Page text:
Greetings from Gumballi! (May 25)

(I wrote this post on May 25, so some of the info may have changed, but here you go for now… happy reading!)

Isabel, Bhargavi, and I are all in our guesthouse at the moment, typing away at our laptops. The monsoons have begun in Karnataka, and last night we fell asleep with the sound of rain pounding on the brick roof, the grumbling of thunder, and lightning flashing through our room. Two nights ago, the three of us arrived here from Bangalore in the pitch black after a five-hour car drive and were greeted by two narrow beds topped with aging, eaten-away mattresses, mosquitoes whirling above our heads, and a sizeable population of lizards and what I think are flying roaches. It was great :). Not everyone exclaimed “AWESOME!” like I did, but the three of us pushed the beds together and got to work creating a pretty baller mosquito net held together by one piece of clothesline, a safety pin, and a stick of deodorant (picture below! the deodorant has now been replaced by a bottle of water). We’ve settled in relatively comfortably, actually.


The area we’re in is gorgeous – groves of palm trees, fields of sugar cane, lush green hills everywhere you look. On Tuesday, we took a bus ride to a tribal school up in the hills and found ourselves climbing higher and higher on bumpy & winding roads through utter wilderness and forest. The place is a tiger reserve, actually, and the guy who showed us around today said he’s seen a tiger on his way up here before. Wild boars, monkeys, a pack of dogs, and a horde of cows populate the place as well. The three of us are unsure of our projects at the moment, so we don’t know how often we’ll be going up to BR Hills from here, but hopefully it’s often. The place is amazing, with a honey production center, a food production center, and a sewing center where saris are made, all run by tribal women it seems. School is out right now, but a few dozen kids from all over the state of Karnataka were there for a life-skills camp. Yesterday was their last day. Around 4 PM, they had a closing ceremony at which we were honorary members; the kids handed us arrangements of flowers they’d created themselves, and gave us a bit of a surprise when, without warning, they called us up to the podium to give speeches. Thank goodness for our Penn bullshitting skills — we stood up there and created inspiring-sounding sentences out of thin air, and were received pretty well, I think! (The fact that the kids most likely didn’t understand much of our English may also have helped…)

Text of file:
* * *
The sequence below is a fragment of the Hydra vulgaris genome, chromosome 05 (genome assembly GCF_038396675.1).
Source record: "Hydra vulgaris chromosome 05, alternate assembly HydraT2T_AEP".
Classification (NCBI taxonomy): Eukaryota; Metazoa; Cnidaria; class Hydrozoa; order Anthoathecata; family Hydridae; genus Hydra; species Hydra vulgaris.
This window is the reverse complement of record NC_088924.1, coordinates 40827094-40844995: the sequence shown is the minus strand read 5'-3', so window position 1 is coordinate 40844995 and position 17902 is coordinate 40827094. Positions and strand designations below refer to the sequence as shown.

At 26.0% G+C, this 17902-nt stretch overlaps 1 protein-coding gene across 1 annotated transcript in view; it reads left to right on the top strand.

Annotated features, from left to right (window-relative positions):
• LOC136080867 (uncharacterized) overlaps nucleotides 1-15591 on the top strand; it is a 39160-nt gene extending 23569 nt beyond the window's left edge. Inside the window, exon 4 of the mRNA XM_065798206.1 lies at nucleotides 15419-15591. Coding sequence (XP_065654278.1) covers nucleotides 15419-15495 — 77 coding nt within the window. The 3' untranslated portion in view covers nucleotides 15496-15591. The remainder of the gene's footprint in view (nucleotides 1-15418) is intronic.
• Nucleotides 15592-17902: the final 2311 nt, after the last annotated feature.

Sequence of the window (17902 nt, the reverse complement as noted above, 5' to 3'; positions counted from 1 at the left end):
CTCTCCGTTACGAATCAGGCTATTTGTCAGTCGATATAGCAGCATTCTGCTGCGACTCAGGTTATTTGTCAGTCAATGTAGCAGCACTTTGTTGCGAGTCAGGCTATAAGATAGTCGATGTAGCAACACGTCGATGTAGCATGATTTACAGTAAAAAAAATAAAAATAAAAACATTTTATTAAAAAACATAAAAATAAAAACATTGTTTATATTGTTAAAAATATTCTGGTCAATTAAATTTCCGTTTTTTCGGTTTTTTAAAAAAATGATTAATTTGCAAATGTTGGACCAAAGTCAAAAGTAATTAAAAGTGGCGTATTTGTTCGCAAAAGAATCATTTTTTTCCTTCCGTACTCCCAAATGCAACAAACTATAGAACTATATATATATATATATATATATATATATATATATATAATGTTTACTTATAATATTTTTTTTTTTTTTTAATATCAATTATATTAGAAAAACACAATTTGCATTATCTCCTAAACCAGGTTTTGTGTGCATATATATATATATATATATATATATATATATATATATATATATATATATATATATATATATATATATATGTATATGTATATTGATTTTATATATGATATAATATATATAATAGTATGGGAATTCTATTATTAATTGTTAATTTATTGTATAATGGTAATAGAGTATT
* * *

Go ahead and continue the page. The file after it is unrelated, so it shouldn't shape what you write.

Of course, being here is not without its difficulties. On our first day in Bangalore, we were each assigned a project by our Karuna Trust mentors, ones we were pretty excited about (doing focus group discussions with adolescent girls and vulnerable groups that come to Karuna Trust’s tribal health centers in Gumballi, looking into microcredit schemes in Mysore, etc.). But on Monday, Dr. Sudarshan (who seems to be the Dr. Paul Farmer of India, perhaps even more epic, with the number of accolades to his name) met with us and assigned us to different places and gave us vaguer, more general directions that overrode our original ones. We were shipped off to Gumballi, where we are now, and have spent the past few days asking people in charge what we should be working on here. Different people each tell us to do different projects, so we’re all confused about what we’re actually doing. There’s also a language barrier (they speak Kannada here), and although my Hindi and Bhargavi’s Telegu sometimes do the trick, most often our words are lost in translation. But I’m sure all of this will work out. Having a sense of humor helps. Today, I taught Isabel the Hindi for “What are we doing?!”, a phrase we will probably be using a lot here. We’ve also taken to naming the various uninvited creatures living in our room. ‘Alvin’ for the unseen animal who has been rummaging in our room for food and secretly pooping on our bed. ‘Secko’ for the salamander/gecko that has been croaking with a witchlike cackle at all hours of day and night. We’ve also decided that “Alvin and the Secko” would make a great band name. Most likely for our future CASI band. Get those guitar skills ready people. 🙂

I’m just happy to be here. That, and humbled by the fact that we were chosen to come to this far-away place to see a fraction more of the world, to talk to these people, learn from them, and experience their lives for a little while. More updates from the rest of us soon!

Until next time,
Shrestha S. 🙂

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About shrestha singh

Current graduate student at Harvard Divinity School. Penn Class of 2012, Health and Societies major with a concentration in Global Health, minor in Journalistic Writing.